The International Monetary Fund will move quickly to agree on a loan program to support Argentina but there are no details yet on what it will entail, a fund spokesman said on Thursday. However spokesperson Gerry Rice also underlined that the IMF nowadays has a greater focus on social protection, in particular towards the most vulnerable, ensuring the economy and living standards.
Rice stressed that the current situation — marked by renewed financial market volatility that has hit the country's currency —is very different than the last time Argentina went to the IMF for aid.
Officials don't have a date for concluding the talks but the IMF can move quickly...and we intend to move quickly, spokesman Rice told reporters at a briefing. And the size, exact type and terms of the financial package will be part of discussions with Argentine authorities that began last week and details will be developed.
We fully understand that these episodes of financial turbulence can trigger uncertainty and concern, and this is true for all countries that experience this, but it is important to emphasize that the situation in Argentina today is vastly different from 15 or 20 years ago, when the exit from the convertibility system was an extraordinarily difficult episode for Argentina and the Argentine people, said Rice adding that Argentina now has a market determined exchange rate, economic institutions have been strengthened considerably under President Macri's government, and there is an inflation targeting framework, so for the IMF the government policies, government institutions are very different
Rice continued pointing out that the IMF has also changed, we've been adapting to the changing needs of our members. Amongst other things, there's a much greater focus on social protection and in particular, protecting the most vulnerable from the costs of adjustment. We pay much greater attention today than certainly we did 15 or 20 years ago to issues of inequality, to issues of inclusive growth, and our look is more flexible, more responsive to members' needs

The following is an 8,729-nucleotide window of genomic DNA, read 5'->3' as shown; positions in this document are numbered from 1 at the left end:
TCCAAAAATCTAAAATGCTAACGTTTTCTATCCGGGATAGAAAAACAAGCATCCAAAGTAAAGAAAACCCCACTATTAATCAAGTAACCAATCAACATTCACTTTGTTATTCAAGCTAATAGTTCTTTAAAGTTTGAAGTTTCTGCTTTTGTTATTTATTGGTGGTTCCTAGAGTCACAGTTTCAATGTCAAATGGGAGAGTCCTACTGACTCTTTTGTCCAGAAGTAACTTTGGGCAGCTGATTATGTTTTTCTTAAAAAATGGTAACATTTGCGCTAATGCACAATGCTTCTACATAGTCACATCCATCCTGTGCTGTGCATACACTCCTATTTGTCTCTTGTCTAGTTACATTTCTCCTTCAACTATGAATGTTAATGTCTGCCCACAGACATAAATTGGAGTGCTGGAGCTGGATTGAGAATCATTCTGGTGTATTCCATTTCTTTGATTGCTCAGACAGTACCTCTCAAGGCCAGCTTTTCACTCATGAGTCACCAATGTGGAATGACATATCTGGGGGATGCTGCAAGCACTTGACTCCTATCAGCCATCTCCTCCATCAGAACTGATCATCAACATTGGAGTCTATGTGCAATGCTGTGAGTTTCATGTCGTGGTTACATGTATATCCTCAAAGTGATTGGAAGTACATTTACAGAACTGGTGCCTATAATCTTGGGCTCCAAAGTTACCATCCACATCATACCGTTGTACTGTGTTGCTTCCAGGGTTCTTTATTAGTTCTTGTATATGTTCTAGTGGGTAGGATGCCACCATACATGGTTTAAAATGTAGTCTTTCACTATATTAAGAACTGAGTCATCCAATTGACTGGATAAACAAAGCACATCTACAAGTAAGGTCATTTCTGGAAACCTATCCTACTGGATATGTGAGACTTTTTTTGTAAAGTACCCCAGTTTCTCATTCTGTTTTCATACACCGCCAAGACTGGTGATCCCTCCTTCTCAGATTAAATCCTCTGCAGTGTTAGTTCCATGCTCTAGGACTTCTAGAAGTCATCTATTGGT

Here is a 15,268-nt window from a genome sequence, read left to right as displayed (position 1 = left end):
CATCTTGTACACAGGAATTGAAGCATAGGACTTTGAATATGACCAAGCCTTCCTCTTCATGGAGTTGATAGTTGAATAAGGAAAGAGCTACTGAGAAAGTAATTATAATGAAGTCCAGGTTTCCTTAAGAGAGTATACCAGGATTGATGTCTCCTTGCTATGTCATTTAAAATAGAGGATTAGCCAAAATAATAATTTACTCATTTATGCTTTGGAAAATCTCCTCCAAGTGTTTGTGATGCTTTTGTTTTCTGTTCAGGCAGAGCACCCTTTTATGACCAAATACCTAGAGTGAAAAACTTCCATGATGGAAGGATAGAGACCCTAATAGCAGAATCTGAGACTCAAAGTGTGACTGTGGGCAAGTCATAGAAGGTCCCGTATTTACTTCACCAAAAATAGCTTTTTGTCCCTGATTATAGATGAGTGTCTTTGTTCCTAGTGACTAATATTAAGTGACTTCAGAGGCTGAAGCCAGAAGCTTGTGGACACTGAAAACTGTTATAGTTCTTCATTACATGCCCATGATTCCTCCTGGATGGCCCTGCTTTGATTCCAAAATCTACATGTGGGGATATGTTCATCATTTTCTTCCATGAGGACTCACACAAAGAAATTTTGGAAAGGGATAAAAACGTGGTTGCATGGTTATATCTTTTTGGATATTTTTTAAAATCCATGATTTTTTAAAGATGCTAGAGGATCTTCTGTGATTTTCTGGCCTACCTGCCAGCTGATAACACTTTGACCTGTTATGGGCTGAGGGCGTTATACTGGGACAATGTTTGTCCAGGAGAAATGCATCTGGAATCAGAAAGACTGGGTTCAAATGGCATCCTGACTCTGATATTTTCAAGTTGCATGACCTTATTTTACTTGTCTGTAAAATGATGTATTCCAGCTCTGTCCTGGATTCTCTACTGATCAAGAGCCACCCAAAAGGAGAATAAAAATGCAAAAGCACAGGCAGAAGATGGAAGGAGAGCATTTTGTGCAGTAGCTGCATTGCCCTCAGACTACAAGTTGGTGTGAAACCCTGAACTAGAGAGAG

The IMF board will hold an informal meeting on Argentina on Friday to get an update from staff but the final loan will not be approved until negotiations have been completed, he said.
The country is seeking a high access standby arrangement, which according to press reports could amount to US$30 billion. SBAs can last up to three years and usually grant periodic disbursements as the country meets previously agreed economic targets.
Argentine President Mauricio Macri's decision to seek help from the Washington-based lender was a risky move given the bitter relations during the last crisis 17 years ago and the popular view that the IMF imposed tough conditions that worsened the economic pain.
Again Rice stressed that conditions have changed. Our ultimate goal is to help support the authorities in their efforts to strengthen the Argentine economy and to protect the living standards of the Argentine people, and particularly for the most vulnerable groups, he said.
A crisis of confidence in the Argentine peso has seen it plunge nearly 20% over the past six weeks and forced Argentina to seek a financial lifeline from the IMF.
Macri on Wednesday said the currency crisis had passed. The central problem is the fiscal deficit, Macri added. We have to reduce it. We cannot spend more than we have and depend on international loans to finance it.
Rice said the IMF strongly welcomed Macri's comments, including the recognition of the challenges his administration faces and the government's ownership of the policies needed to address those challenges.
The budget deficit has narrowed to the equivalent of 3.9% of GDP under Macri, a businessman who came to power in 2015. Argentina's economy, Latin America's third largest, grew 2.8% in 2017 — growth it hopes to continue this year.
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Sweet talk on the IMF's part.May 20th, 2018 - 05:37 am 0
However, recent history shows the fund remains committed to imposing recessive conditions on countries in need of a bailout.
“…the fund is demanding further austerity measures and insisting on “structural” reforms of dubious value,” wrote Jan Strupczewski and Balazs Koranyi in a story published by Reuters about the ongoing Greek debt relief. “By sticking to this economic ideology, (the fund) is neutering the nascent economic growth and stifling any hope of real prosperity.”
The difference is, Argentina president Mauricio Macri has already been applying much of what the IMF usually requests. Only, he warned, things will now be going faster.
God save Argentina.